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In Australian journal of primary health ; h5-index 18.0

There are no clear guidelines or validated models for artificial intelligence (AI)-based approaches in the monitoring of coronavirus disease 2019 (COVID-19) patients who were isolated in the community, in order to identify early deterioration of their health symptoms. Developed in partnership with Curious Thing (CT), a Sydney-based AI conversational technology, a new care robot technology was introduced in South Western Sydney (SWS) in September 2021 to manage the large numbers of low-to-medium risk patients with a COVID-19 diagnosis and who were isolating at home. The CT interface made contact with patients via their mobile phone, following a locally produced script to obtain information recording physical condition, wellness and support. The care robot has engaged over 6323 patients between 2 September to 14 December 2021. The AI-assisted phone calls effectively identified the patients requiring further support, saved clinician time by monitoring less ailing patients remotely, and enabled them to spend more time on critically ill patients, thus ensuring that service and supply resources could be directed to those at greatest need. Engagement strategies had ensured stakeholders support of this technology to meet clinical and welfare needs of the identified patient group. Feedback from both the patients and healthcare staff was positive and had informed the ongoing formulation of a more patient-centred model of virtual care.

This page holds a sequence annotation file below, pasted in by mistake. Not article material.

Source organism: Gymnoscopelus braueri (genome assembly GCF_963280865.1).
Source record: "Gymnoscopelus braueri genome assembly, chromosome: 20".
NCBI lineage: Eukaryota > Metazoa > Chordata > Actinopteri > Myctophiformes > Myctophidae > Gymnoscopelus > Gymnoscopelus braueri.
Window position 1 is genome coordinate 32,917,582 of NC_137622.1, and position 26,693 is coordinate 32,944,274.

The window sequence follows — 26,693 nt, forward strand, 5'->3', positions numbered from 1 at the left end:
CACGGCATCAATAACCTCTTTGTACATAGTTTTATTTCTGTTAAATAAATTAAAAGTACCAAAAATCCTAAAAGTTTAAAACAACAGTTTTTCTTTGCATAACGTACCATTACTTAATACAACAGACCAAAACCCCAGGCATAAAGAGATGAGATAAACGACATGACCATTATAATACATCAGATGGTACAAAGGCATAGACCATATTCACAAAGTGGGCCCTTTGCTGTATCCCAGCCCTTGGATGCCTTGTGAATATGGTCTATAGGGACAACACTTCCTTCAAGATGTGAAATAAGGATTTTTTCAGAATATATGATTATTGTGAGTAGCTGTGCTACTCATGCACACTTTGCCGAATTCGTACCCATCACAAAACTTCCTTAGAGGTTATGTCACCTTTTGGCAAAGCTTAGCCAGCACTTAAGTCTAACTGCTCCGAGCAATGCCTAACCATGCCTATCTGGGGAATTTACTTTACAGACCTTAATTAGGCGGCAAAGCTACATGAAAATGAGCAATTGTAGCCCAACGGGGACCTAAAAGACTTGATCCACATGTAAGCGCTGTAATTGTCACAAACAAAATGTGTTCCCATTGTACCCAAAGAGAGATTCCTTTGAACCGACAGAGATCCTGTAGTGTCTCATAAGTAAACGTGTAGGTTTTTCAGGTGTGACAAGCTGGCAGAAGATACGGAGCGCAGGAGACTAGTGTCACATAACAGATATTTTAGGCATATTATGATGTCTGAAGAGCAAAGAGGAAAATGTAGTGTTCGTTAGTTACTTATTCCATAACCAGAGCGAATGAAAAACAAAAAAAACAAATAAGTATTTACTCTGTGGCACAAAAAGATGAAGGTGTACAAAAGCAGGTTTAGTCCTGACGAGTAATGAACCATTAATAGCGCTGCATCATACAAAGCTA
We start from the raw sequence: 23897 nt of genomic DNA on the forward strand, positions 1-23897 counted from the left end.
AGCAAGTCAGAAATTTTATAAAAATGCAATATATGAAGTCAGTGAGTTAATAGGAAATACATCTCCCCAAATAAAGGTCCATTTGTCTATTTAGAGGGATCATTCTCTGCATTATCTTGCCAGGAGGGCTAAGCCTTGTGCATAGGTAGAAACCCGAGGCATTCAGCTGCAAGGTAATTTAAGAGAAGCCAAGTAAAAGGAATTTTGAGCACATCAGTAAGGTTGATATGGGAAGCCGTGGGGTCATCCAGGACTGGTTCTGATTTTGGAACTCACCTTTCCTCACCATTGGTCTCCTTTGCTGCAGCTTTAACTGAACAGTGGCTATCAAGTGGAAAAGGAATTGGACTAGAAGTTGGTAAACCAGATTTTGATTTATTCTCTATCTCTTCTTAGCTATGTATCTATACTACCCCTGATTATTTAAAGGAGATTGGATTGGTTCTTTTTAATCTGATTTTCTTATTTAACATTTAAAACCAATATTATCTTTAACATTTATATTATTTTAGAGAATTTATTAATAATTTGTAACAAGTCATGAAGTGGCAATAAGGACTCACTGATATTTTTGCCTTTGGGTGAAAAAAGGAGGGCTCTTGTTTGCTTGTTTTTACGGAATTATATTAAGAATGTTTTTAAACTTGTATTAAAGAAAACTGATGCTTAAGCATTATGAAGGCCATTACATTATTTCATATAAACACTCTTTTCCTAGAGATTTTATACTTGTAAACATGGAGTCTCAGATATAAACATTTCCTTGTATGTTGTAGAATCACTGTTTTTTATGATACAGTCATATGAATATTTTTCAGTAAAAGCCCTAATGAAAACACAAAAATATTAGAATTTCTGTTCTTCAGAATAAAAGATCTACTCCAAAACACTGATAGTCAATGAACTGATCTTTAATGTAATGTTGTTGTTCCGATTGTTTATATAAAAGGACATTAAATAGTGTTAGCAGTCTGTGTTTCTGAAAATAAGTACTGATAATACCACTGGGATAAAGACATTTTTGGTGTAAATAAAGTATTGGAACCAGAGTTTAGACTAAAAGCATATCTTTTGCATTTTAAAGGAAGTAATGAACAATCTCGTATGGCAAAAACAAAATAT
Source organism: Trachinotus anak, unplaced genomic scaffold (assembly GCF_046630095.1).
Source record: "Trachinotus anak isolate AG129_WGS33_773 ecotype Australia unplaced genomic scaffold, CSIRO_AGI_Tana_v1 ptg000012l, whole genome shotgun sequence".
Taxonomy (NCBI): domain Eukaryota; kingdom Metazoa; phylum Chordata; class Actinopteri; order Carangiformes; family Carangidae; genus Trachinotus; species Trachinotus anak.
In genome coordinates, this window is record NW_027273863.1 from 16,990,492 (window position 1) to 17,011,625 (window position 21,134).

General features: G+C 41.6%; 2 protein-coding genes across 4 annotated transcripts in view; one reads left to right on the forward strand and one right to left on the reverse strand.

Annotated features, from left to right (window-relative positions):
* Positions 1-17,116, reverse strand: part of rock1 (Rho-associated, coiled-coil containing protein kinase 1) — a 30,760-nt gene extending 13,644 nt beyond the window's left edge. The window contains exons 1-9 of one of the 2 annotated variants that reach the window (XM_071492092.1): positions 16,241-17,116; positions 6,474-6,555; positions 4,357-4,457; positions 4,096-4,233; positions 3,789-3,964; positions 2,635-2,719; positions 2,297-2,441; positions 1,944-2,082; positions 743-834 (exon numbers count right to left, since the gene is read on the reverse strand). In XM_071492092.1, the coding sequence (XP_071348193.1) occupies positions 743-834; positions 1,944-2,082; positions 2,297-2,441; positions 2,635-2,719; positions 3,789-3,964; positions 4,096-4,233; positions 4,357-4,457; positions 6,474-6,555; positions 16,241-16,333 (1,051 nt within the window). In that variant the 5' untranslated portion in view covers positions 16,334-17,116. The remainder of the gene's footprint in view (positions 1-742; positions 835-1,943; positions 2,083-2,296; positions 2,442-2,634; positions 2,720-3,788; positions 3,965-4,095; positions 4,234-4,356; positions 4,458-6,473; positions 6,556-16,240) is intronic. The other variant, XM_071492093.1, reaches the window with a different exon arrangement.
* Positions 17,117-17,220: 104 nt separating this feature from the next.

Chow Josephine Sau Fan, Blight Victoria, Brown Marian, Glynn Vanessa, Lane Brian, Larkin Amanda, Marshall Sonia, Matthews Prue, Rowles Mick, Warner Bradley